Obama Draws Ire of Right at National Prayer Breakfast

A 13th century painting depicts Christian crusaders laying siege to the city of Damietta, Egypt, during the Seventh Crusade. Pres. Obama reminded attendees of the National Prayer Breakfast on Thursday that "terrible deeds" had been committed in the name of Christ. Wikimedia Commons

Remarks by President Barack Obama at the National Prayer Breakfast on Thursday comparing the barbaric actions of ISIS to those of medieval Christian crusaders have drawn ire from his critics on the right.

Speaking about ISIS, Obama said, "Lest we get on our high horse and think this is unique to some other place, remember that during the Crusades and the Inquisition people committed terrible deeds in the name of Christ."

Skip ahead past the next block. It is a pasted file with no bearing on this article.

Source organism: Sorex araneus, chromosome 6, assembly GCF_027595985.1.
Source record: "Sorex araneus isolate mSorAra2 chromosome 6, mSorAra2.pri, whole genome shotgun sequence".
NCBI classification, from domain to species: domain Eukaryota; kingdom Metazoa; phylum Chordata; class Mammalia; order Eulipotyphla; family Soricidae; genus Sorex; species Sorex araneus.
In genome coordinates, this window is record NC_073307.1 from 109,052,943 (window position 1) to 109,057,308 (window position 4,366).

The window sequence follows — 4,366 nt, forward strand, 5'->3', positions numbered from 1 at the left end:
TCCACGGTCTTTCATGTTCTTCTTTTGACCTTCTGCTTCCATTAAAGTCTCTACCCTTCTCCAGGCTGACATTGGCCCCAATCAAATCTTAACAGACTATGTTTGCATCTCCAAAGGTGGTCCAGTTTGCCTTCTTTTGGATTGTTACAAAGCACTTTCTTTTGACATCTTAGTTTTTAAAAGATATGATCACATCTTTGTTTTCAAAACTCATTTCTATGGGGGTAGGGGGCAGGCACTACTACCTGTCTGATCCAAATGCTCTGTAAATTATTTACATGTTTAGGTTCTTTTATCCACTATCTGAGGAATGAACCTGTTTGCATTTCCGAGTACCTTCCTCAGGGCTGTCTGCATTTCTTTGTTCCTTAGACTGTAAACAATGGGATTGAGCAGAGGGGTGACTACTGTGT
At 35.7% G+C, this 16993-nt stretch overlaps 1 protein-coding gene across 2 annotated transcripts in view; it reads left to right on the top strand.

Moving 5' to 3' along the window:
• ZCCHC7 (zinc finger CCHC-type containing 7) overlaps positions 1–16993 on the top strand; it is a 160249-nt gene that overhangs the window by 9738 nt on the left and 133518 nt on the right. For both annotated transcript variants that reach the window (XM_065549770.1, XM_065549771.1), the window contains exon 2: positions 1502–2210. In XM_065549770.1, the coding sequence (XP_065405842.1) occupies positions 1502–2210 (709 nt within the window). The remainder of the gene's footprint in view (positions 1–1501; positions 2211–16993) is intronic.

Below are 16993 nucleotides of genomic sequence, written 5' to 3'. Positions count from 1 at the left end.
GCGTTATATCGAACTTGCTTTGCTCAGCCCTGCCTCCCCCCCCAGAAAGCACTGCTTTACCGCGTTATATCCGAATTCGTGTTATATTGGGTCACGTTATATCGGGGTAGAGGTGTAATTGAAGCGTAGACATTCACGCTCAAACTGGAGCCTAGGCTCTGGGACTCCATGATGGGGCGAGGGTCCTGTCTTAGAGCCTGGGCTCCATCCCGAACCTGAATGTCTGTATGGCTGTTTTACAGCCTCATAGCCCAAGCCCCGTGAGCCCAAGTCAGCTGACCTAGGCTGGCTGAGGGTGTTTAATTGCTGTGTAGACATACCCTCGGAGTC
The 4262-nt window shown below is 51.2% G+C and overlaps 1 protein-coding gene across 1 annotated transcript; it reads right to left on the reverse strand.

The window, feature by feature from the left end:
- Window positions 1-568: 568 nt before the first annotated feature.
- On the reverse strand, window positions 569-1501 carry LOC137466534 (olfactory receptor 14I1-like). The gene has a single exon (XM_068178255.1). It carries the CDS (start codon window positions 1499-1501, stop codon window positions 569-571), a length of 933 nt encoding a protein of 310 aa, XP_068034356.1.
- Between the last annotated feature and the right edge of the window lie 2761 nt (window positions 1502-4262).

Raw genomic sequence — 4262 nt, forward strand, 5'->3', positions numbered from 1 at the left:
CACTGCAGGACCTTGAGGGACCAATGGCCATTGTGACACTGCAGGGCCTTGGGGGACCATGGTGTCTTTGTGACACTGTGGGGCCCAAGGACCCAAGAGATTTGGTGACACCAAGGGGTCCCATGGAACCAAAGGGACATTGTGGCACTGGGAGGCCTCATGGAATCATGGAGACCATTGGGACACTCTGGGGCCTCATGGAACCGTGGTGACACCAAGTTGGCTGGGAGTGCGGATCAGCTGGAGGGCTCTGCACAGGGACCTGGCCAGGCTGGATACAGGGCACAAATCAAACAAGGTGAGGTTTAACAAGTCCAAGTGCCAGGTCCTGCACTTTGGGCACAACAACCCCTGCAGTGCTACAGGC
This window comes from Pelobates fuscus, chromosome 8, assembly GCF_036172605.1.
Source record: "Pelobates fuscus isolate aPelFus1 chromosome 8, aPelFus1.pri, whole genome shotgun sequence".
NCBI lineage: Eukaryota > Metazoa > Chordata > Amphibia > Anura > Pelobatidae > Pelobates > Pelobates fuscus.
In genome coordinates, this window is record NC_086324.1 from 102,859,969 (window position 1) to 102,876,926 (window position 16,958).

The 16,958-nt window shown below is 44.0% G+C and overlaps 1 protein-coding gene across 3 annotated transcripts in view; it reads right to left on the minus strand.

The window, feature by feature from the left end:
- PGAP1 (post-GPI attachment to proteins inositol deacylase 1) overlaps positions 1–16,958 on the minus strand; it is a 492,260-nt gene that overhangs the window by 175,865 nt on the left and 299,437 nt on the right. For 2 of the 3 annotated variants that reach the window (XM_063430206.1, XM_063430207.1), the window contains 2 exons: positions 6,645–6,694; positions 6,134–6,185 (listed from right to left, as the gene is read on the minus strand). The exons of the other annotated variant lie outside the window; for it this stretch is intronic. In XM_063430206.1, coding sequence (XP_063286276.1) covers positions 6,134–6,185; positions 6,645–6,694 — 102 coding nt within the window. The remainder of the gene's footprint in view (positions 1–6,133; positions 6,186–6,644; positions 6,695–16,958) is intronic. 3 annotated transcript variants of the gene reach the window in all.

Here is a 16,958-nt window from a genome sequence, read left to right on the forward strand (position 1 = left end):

He added, "In our home country, slavery and Jim Crow all too often was justified in the name of Christ."

Soon afterward, on Foxnews.com, Todd Starnes cited Robert Jeffress, pastor at a Dallas mega-church, in arguing that the New Testament does not call on believers to commit acts of violence toward nonbelievers, while noting that the Koran does. Jeffress is known for once attempting to remove books about children with gay parents from a public library in Texas, and for claiming Mormonism was "a cult" when Mitt Romney, a Mormon, was running for president in 2012.

Popular conservative blogger Michelle Malkin wrote on Twitter: "ISIS chops off heads, incinerates hostages, kills gays, enslaves girls. Obama: Blame the Crusades."

Obama, meanwhile, continues to stress the difference between those who perpetrate violent acts of terrorism—he said ISIS represents not the religion of Muhammad but "a death cult"—and peaceful Muslims. It's seemingly a distinction his critics do not grasp.